Golf tourism ticking back up in Vietnam

Asoka Elon

First held 52 years ago, Earth Day is a now global event celebrated
each year on April 22 to demonstrate support for environmental
protection. Born on the heels of Rachel Carson’s 1962
book, “Silent Spring,” which documented the adverse environmental
effects of indiscriminate pesticide use, former Wisconsin Gov. Gaylord Nelson
planted the seeds (pun intended) for environmental teach-ins to take
place on college campuses across America using the environment to serve
as a vehicle to spark political change.

Regardless of your
political affiliations or the evolving history of the Earth Day
movement, as professional turfgrass managers I believe we can all agree
we play a key role as caretakers of Mother Earth. For decades, our
industry has been accused of environmental harm, and perhaps some of
those accusations were warranted many years ago. But the industry has
come a long way from the days of arsenic and mercury, with many new
plant protectants derived from natural compounds with low-use rates and
even lower doses of active ingredient.

Many professional
turfgrass managers say they enter the business because they love the
outdoors. Do you know any outdoor lovers who purposely harm the
environment? I did not think so. The truth is those early
superintendents did not set out to harm the environment, either. They
were trying to make the most of what tools they were provided. Today we
are provided with the best tools ever available in order to create a
sustainable environment.

From the youngest of ages, we are taught
how plants take in carbon dioxide and give off oxygen. It seems pretty
simple. We live in a world where we are told carbon dioxide levels are
rising to dangerous levels, and we need more plants and greenspace in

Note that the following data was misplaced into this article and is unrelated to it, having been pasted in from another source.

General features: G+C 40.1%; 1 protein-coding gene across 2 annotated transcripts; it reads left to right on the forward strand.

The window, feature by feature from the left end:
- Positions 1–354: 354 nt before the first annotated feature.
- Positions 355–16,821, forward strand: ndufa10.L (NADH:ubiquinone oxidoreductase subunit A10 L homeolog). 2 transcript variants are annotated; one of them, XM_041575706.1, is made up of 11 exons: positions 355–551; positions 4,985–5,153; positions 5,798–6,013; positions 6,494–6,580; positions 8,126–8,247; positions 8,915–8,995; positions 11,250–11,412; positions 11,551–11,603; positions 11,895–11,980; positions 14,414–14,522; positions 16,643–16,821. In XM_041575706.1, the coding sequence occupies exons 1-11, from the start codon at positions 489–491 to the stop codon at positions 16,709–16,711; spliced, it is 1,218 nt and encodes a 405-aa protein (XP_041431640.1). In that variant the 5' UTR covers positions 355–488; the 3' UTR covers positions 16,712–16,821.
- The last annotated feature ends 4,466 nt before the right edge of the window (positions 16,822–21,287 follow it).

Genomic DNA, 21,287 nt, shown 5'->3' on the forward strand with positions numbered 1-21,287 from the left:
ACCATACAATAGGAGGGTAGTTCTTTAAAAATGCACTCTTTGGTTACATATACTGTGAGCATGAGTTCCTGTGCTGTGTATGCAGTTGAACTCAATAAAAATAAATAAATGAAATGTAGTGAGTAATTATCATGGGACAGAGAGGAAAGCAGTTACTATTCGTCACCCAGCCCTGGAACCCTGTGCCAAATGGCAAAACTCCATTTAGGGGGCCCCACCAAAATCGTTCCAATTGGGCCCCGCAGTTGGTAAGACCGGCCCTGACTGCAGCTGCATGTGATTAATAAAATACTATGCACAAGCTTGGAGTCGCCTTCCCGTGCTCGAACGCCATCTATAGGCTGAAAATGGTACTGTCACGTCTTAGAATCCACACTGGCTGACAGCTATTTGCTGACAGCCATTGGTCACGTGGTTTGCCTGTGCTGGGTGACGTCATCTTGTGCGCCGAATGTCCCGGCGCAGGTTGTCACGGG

our urban jungles. And golf courses are some of the best examples of
natural habitat in environments where no other habitat is available.

In
2017, the USGA began funding a first-of-its-kind research project led
by researchers at Michigan State University and the University of
Minnesota. Called Natural Capital Golf, the project looked to examine
the ecosystem services provided by various forms of land use, including
golf courses.

The initial project compared 135 golf courses in
the Minneapolis-St. Paul area to other land uses such as parks,
farmland, residential homesites and industrial areas. The research
revealed that parks and natural areas contain fewer nutrients than golf
courses (no surprise, considering golf courses are fertilized and parks
and natural areas are not), but golf courses absorbed and retained more
nutrients than neighborhood home lawns. Again, no surprise, considering
your home lawn sits adjacent to impervious roads with storm drains.

But,
more important, the research revealed that golf course fairways can
store about one metric ton of carbon per acre per year and provide
important temperature cooling to nearby urban heat islands where heat is
trapped by buildings, streets, sidewalks and car parks.

Dr. Brian Horgan
of Michigan State said, “A person driving by a golf course might think
of many other ways that land could be used, but what they don’t
understand is there are tangible and intangible benefits they are
receiving from that course. I would even argue that a community that’s
subsidizing a public golf facility might be spending the best money they
can spend, because they are preserving green spaces as well as access
to the services the community receives from it.”

This research is valuable because earlier this year Assemblywoman Cristina Garcia
of California proposed legislation to incentivize local governments to
convert existing public golf courses to affordable housing. We all want
to see more affordable housing for our communities. But given the
tangible and intangible positive benefits the golf courses provide to
our environment and communities does it really make sense to remove them
and reduce the amount of greenspace?

More communities need to
get behind this research and help tell our story that golf courses are
good for the environment. Actually, golf courses are great for the
environment. If folks are looking for ways to improve their communities
and provide affordable housing, they should look to those areas already
comprised of concrete and asphalt. I am talking about the rundown
commercial strip malls that sit vacant in every town and city.

Why
not rehabilitate these under-utilized impervious areas to construct the
affordable housing needed and simultaneously replace a little
greenspace in the heat island by surrounding the new homes with a park, a
playground or … a golf course?

https://www.golfcourseindustry.com/vietnam-golf-tourism-uptick-calver-laguna.aspx

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